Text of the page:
IN-DEPTH tests carried out in the wake of the fatal Clutha helicopter crash have been explained to a court as relatives of those who died listened.

Evidence has been led today on the eighth day of the Clutha Fatal Accident Inquiry (FAI) from aerospace engineer Holger Mendick, of Airbus Helicopters.

The compliance verification engineer for fuel systems, who has flown from Germany for the inquiry, is today continuing to give evidence.

Yesterday Procurator Fiscal Depute Sean Smith took Mr Mendick through a report from April 21, 2015, which looked at water contamination in the helicopter's fuel transfer system.

Read more: German aeronautical engineer to give evidence

The 44-year-old told the court of the various ways the fuel system of an EC135 helicopter could become contaminated with water.

Tests aimed to see if water in the fuel system would have any impact on the fuel level sensors.

Engineers injected water directly into the tank in a process the court heard is called "accelerated testing."

"Free water in the fuel system is not seen as a problem," Mr Mendick told the court.

"Water contamination may only influence the fuel level sensors when it is mixed with fuel to form an emulsion."

Airbus engineers developed a presentation on the EC135 helicopter's fuel system in January 2014 to explain how water contamination may occur after an engine compressor wash.

During investigations two root causes of water entering the fuel tank were found.

A service bulletin was also released in 2014 to explain that the drain line in the fuel tank had been moved to a higher point on the system's drain bottle to avoid water being sucked back in to the tank.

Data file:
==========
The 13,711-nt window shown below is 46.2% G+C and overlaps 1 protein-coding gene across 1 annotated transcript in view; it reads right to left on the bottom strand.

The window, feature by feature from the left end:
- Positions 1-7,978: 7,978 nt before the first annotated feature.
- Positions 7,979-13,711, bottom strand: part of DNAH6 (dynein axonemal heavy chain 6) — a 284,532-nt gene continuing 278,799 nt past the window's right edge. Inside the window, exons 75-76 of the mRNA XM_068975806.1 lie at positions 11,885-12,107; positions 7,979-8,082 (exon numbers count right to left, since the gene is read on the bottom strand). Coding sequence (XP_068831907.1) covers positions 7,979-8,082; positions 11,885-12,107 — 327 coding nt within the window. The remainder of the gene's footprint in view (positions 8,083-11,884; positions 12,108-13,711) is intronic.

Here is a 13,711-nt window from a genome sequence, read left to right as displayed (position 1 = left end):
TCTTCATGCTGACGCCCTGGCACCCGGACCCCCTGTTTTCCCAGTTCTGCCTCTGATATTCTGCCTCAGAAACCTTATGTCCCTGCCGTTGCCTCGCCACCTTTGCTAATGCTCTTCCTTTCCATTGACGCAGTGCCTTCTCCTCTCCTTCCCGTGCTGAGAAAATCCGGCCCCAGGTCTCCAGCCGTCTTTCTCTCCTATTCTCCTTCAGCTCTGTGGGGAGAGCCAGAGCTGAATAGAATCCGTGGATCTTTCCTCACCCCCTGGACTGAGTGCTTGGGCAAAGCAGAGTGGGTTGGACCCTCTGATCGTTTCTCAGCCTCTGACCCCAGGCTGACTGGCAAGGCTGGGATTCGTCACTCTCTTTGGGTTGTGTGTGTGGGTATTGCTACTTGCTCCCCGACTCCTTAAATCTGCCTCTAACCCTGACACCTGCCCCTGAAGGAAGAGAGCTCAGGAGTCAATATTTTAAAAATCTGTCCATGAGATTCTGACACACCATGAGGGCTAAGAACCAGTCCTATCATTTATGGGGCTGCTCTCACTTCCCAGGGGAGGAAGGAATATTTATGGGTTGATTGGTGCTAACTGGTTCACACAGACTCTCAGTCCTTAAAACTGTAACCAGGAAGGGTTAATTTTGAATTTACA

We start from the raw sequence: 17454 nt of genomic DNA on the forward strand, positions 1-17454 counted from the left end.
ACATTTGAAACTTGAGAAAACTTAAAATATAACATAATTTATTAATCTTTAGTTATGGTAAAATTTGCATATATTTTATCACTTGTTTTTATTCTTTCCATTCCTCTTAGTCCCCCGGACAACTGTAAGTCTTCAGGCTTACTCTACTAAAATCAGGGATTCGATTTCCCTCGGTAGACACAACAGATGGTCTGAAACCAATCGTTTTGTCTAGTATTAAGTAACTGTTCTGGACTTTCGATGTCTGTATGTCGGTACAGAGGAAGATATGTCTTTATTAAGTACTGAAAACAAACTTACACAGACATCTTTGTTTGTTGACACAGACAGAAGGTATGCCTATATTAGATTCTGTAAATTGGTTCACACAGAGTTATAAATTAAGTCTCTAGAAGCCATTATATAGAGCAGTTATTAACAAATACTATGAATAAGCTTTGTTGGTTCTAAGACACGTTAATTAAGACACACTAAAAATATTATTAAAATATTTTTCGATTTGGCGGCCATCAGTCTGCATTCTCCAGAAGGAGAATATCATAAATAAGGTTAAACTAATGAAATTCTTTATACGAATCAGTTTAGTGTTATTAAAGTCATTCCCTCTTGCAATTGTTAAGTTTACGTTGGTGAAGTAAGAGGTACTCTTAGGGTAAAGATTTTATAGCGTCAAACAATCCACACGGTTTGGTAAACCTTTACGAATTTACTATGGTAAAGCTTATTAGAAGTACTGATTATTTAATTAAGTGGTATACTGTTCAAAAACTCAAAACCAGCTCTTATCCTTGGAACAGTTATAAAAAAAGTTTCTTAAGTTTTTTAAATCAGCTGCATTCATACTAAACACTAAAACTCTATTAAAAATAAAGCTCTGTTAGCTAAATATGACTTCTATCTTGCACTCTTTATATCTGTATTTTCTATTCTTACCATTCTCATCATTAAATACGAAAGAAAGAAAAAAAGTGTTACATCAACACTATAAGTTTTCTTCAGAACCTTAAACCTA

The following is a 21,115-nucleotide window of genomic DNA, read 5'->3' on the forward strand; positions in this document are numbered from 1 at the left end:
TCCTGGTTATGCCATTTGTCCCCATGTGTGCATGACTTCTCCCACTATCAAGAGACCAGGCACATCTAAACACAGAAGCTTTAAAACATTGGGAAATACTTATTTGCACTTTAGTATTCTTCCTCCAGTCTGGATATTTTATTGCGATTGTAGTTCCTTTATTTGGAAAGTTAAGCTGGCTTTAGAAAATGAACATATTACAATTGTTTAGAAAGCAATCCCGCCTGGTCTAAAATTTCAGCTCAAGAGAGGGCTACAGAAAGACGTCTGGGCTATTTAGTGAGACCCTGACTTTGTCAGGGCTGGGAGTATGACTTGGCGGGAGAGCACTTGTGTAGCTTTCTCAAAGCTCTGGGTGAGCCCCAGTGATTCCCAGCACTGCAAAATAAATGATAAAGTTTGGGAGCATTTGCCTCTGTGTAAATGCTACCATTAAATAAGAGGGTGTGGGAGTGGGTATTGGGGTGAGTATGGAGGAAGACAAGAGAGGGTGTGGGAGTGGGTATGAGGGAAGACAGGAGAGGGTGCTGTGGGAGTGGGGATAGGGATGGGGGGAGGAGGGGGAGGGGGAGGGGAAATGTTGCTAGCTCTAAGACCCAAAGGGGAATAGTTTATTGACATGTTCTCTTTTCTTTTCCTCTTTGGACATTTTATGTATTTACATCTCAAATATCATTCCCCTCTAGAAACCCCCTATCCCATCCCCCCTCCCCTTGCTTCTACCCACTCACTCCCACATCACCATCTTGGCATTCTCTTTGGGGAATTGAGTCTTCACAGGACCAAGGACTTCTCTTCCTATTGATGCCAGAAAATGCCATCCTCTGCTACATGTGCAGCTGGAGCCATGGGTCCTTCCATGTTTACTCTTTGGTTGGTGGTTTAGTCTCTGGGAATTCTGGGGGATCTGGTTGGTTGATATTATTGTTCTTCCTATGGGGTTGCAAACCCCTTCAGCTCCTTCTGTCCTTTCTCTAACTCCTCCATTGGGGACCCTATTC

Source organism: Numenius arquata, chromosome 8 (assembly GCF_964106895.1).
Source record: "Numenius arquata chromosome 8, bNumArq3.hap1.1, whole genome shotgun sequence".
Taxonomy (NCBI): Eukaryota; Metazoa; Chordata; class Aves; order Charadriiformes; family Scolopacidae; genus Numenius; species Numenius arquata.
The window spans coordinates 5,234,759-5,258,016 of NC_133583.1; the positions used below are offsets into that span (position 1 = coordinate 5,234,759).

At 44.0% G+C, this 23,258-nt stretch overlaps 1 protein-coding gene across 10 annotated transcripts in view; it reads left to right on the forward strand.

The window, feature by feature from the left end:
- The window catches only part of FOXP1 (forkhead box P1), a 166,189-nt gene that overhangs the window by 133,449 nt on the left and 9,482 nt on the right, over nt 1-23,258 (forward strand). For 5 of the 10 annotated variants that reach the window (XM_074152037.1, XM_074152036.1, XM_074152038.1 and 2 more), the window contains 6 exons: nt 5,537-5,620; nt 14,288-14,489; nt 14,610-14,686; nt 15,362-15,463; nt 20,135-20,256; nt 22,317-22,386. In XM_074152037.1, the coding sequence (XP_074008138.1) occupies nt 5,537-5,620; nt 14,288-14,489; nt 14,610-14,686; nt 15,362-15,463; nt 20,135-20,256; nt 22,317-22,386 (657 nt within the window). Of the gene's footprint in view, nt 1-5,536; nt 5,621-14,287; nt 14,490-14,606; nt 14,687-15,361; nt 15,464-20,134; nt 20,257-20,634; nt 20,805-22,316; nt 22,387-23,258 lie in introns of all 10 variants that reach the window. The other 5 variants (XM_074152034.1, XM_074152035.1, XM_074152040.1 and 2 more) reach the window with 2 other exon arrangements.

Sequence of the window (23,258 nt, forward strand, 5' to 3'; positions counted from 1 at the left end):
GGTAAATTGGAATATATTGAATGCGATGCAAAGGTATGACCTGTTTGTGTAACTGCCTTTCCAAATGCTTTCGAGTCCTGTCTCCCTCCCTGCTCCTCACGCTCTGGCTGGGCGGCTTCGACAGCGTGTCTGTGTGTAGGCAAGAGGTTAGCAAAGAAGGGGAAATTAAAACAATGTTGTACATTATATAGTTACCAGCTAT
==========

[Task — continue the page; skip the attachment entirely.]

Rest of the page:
In 2009 Airbus, the court heard, had said it would retrofit fuel sensors in the EC135 helicopters.

A report said: "The fuel flow sensor indicates the current fuel flow consumption and the remaining flight time can be indicated."

This sensor is not standard on helicopters, Mr Mendick said, and the Clutha helicopter - G-SPAO - did not have one.

Read more: Day six of the inquiry hears from air traffic controller

The inquiry has previously heard that the Police Scotland helicopter had five low fuel warnings before both engines flamed out and it crashed.

The helicopter, which came down on the roof of the Clutha Vaults on November 29, 2013, was found, according to the Airbus report, to have a"total absence" of water in its fuel tanks.

The court also heard that the pitch of the helicopter can effect how much fuel is in the tanks, with the pitch causing spillage of fuel between tanks.

After around three hours of questioning, Mr Smith told the court that a theory suggesting fuel emulsification caused the helicopter's fuel sensor to give an inaccurate reading could be counted out as no water had been found in the aircraft's tanks.

Another suggested scenario was that water may have built up between the fuel sensor's concentric tubes over several flights.

This would have been able to cause a fuel over-reading that would have been there before the helicopter's fatal last flight.

The court did not rule out this theory.

Another suggestion, which was ruled out, was that a single droplet of water in the fuel sensor could have short-circuited the fuel sensor tubes.

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But the court heard the fuel quantity fail caption did not come on in the cockpit, allowing the theory to be discounted.

Pilot David Traill, 51; PC Tony Collins, 43; and PC Kirsty Nelis, 36, died along with seven customers who were in the bar, Gary Arthur, 48; Joe Cusker, 59; Colin Gibson, 33; Robert Jenkins, 61; John McGarrigle, 58; Samuel McGhee, 56; and Mark O'Prey, 44.